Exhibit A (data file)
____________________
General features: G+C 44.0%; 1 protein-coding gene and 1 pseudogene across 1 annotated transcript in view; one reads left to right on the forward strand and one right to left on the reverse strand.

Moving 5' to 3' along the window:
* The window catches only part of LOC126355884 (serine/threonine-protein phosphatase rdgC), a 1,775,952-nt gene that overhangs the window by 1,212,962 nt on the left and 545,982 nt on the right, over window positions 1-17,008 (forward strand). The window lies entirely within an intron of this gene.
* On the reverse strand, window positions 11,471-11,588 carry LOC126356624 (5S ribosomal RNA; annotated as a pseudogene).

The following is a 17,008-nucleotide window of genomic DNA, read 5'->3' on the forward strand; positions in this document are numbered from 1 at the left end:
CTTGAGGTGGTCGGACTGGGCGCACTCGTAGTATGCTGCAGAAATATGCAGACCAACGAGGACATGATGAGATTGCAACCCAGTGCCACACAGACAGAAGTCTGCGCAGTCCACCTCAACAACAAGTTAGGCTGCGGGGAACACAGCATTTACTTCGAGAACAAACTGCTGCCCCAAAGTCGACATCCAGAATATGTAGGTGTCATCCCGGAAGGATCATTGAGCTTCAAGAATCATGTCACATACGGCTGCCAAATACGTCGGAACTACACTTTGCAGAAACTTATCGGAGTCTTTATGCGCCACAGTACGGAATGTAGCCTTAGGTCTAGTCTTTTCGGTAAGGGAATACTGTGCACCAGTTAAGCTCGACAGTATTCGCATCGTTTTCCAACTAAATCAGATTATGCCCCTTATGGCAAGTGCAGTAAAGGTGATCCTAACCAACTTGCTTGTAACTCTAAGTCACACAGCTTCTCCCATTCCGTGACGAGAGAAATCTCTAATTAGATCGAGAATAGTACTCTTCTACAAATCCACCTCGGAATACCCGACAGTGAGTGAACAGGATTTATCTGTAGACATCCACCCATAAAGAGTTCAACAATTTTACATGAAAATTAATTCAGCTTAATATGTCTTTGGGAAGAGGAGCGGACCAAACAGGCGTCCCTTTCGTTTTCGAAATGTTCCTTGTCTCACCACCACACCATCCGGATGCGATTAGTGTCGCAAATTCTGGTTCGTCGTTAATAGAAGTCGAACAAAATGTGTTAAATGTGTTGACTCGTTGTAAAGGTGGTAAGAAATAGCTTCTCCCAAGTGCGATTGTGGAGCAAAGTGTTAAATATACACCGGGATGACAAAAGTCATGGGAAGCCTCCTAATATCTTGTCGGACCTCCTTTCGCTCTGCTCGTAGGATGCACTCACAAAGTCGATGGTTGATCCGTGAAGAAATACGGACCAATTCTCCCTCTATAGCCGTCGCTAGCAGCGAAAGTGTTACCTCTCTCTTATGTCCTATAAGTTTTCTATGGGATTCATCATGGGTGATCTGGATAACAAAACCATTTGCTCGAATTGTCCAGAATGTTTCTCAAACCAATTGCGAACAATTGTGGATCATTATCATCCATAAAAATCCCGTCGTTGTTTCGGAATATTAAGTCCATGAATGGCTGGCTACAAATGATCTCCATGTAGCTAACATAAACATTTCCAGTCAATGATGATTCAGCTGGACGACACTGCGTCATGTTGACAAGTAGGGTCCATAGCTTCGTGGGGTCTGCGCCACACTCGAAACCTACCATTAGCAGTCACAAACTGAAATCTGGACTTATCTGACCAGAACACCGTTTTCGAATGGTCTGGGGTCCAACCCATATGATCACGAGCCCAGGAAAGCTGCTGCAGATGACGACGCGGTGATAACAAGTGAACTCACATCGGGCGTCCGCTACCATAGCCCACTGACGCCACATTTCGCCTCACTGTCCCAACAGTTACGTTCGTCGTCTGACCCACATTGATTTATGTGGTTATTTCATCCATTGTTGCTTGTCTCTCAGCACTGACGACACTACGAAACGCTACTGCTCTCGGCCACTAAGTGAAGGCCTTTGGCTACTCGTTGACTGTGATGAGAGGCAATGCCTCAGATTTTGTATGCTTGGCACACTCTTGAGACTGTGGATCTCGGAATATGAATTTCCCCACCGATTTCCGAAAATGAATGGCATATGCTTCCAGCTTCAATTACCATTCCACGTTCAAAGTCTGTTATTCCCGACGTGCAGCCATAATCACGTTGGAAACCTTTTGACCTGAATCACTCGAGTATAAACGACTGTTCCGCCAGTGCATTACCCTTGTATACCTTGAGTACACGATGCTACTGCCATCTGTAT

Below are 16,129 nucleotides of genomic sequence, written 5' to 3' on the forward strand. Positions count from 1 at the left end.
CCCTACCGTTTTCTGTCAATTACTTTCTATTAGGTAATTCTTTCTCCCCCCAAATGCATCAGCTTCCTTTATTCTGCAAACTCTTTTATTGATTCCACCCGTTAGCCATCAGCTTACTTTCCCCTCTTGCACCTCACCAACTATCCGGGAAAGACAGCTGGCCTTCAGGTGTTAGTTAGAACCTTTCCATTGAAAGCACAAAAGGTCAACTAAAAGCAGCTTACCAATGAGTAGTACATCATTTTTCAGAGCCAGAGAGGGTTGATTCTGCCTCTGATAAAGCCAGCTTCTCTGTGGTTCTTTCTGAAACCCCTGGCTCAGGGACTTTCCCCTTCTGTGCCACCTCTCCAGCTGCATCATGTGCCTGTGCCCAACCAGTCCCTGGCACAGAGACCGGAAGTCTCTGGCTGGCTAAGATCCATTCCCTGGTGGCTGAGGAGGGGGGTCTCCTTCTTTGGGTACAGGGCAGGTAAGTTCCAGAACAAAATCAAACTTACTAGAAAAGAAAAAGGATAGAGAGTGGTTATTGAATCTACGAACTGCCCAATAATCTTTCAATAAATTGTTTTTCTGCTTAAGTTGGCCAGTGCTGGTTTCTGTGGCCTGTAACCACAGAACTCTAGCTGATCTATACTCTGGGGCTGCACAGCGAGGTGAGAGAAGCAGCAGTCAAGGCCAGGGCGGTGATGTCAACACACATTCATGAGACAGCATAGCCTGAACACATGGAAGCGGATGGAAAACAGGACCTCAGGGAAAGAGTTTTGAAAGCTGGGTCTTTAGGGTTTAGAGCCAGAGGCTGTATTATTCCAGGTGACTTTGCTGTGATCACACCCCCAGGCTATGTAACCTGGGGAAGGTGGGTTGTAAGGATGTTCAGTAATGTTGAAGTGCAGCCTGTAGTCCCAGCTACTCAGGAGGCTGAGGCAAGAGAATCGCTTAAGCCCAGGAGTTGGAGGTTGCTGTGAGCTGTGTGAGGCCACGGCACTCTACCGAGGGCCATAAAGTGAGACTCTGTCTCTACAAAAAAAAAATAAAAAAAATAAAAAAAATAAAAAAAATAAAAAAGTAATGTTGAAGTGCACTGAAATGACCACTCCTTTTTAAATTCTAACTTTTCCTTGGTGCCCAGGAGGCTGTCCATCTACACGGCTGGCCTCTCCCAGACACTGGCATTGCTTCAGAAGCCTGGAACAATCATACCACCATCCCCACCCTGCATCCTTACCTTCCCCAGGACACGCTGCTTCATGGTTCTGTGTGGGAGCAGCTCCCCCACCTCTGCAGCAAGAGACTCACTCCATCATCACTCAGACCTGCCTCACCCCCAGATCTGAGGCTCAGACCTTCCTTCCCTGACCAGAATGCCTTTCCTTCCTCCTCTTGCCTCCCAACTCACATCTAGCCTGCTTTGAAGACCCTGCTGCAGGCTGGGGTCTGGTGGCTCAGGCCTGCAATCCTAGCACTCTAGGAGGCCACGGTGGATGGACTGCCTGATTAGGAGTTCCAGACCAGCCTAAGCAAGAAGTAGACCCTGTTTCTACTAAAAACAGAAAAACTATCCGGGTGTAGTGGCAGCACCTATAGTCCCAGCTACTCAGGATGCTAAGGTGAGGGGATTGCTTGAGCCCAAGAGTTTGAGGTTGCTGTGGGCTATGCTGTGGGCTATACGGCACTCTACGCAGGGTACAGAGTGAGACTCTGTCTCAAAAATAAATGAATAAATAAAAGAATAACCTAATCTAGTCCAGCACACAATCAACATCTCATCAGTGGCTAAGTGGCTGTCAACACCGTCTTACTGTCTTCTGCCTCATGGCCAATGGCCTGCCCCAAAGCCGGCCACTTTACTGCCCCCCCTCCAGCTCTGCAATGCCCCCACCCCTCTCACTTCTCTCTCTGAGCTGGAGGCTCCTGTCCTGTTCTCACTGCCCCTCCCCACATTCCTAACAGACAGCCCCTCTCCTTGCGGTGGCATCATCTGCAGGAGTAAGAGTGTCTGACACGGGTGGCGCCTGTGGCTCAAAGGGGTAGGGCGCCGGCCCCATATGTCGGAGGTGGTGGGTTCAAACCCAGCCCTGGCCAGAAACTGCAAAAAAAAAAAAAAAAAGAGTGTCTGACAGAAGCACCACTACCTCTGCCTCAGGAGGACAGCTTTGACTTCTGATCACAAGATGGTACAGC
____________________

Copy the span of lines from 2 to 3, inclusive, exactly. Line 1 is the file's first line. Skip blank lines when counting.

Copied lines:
Moving 5' to 3' along the window:
* The window catches only part of LOC126355884 (serine/threonine-protein phosphatase rdgC), a 1,775,952-nt gene that overhangs the window by 1,212,962 nt on the left and 545,982 nt on the right, over window positions 1-17,008 (forward strand). The window lies entirely within an intron of this gene.